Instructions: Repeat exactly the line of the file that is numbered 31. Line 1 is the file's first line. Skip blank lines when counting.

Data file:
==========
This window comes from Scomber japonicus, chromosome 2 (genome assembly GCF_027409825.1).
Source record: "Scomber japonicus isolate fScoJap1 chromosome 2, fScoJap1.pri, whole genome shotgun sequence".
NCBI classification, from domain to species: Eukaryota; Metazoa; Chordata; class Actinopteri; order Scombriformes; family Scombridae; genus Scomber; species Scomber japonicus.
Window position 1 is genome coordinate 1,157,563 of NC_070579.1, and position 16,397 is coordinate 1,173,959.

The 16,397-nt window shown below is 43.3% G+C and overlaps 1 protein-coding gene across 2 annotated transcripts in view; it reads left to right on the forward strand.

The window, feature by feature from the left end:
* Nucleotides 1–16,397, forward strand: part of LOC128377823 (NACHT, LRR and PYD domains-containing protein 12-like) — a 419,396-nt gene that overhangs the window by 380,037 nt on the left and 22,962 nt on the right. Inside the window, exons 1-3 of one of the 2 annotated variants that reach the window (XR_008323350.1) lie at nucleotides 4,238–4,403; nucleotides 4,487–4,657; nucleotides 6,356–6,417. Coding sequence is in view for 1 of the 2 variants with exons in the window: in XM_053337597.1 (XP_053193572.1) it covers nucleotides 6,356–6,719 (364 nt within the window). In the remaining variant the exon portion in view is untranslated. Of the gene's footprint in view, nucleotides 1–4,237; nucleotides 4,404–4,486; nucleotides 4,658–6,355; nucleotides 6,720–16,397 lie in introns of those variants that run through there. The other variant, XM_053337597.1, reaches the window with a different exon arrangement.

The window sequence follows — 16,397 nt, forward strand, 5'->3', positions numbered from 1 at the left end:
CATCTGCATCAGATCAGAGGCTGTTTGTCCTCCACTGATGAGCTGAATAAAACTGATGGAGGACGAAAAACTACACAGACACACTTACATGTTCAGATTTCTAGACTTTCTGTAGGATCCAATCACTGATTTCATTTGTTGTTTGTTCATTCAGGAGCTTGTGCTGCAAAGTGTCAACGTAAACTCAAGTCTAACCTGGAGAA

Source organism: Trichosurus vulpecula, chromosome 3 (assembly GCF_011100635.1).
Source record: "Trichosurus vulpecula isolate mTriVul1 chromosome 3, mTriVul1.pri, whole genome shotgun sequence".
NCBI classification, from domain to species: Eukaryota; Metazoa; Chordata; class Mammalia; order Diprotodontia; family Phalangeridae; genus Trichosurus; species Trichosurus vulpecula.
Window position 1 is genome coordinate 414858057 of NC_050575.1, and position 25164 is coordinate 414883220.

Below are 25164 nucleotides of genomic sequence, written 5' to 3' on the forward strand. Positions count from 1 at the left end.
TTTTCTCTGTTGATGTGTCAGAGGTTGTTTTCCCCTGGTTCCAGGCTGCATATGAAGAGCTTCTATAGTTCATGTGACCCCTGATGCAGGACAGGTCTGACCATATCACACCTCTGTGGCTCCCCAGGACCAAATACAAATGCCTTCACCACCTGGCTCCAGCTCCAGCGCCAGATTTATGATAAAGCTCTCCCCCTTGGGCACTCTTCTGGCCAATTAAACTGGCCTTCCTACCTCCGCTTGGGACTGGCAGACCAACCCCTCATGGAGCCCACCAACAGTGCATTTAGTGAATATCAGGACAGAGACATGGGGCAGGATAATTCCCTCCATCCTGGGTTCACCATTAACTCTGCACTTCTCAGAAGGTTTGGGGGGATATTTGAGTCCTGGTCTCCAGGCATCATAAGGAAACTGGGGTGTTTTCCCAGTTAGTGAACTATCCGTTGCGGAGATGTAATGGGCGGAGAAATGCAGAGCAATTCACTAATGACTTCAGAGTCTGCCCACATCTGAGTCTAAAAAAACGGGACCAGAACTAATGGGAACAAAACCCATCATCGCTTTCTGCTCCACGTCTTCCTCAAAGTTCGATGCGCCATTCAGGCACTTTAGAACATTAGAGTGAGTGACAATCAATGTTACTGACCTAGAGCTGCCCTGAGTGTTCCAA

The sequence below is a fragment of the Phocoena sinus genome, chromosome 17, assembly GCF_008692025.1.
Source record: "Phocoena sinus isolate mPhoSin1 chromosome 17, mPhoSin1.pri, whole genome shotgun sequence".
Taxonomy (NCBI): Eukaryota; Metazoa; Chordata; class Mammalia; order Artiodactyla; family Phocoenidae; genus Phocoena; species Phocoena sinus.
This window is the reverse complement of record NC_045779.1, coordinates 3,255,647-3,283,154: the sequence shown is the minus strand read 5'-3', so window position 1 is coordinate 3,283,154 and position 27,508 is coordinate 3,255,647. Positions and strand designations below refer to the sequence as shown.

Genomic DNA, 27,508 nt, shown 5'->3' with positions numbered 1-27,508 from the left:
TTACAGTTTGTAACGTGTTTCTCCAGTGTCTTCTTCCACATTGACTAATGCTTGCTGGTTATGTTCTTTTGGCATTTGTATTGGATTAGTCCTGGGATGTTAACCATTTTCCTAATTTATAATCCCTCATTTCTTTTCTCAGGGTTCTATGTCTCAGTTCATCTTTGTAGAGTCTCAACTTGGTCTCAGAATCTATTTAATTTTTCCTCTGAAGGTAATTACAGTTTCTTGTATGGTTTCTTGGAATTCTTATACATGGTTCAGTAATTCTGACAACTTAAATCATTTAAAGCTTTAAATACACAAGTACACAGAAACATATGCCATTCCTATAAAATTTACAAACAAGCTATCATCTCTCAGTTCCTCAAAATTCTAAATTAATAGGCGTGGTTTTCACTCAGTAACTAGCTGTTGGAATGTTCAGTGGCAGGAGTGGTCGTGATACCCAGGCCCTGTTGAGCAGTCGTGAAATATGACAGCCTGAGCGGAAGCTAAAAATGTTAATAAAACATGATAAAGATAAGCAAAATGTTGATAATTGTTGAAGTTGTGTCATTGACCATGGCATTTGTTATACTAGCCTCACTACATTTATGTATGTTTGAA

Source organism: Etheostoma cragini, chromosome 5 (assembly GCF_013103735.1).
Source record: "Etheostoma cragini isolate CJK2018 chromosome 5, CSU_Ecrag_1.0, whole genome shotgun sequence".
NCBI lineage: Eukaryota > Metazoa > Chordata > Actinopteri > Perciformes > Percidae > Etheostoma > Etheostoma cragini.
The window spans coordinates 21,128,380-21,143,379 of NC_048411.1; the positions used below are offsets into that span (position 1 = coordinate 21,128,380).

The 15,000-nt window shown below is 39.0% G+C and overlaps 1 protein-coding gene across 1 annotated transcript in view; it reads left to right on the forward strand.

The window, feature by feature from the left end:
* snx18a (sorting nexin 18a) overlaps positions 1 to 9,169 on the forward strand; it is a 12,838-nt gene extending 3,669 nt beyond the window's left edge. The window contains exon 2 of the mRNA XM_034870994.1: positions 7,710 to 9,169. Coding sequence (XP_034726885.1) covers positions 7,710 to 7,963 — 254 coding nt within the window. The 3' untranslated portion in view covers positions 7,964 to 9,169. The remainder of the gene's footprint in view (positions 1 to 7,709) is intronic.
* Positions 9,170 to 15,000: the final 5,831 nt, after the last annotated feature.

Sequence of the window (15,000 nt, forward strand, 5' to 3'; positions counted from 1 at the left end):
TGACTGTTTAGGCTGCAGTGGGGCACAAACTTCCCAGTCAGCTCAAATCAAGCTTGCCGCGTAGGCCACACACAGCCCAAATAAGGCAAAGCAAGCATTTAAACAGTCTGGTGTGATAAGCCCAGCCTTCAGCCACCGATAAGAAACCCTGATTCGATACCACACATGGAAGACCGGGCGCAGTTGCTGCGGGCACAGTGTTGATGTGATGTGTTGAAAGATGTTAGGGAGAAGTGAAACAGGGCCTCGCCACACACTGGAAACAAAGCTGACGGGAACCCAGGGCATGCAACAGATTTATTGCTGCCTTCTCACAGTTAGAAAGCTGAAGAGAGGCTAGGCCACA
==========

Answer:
TGACTGTTTAGGCTGCAGTGGGGCACAAACTTCCCAGTCAGCTCAAATCAAGCTTGCCGCGTAGGCCACACACAGCCCAAATAAGGCAAAGCAAGCATTTAAACAGTCTGGTGTGATAAGCCCAGCCTTCAGCCACCGATAAGAAACCCTGATTCGATACCACACATGGAAGACCGGGCGCAGTTGCTGCGGGCACAGTGTTGATGTGATGTGTTGAAAGATGTTAGGGAGAAGTGAAACAGGGCCTCGCCACACACTGGAAACAAAGCTGACGGGAACCCAGGGCATGCAACAGATTTATTGCTGCCTTCTCACAGTTAGAAAGCTGAAGAGAGGCTAGGCCACA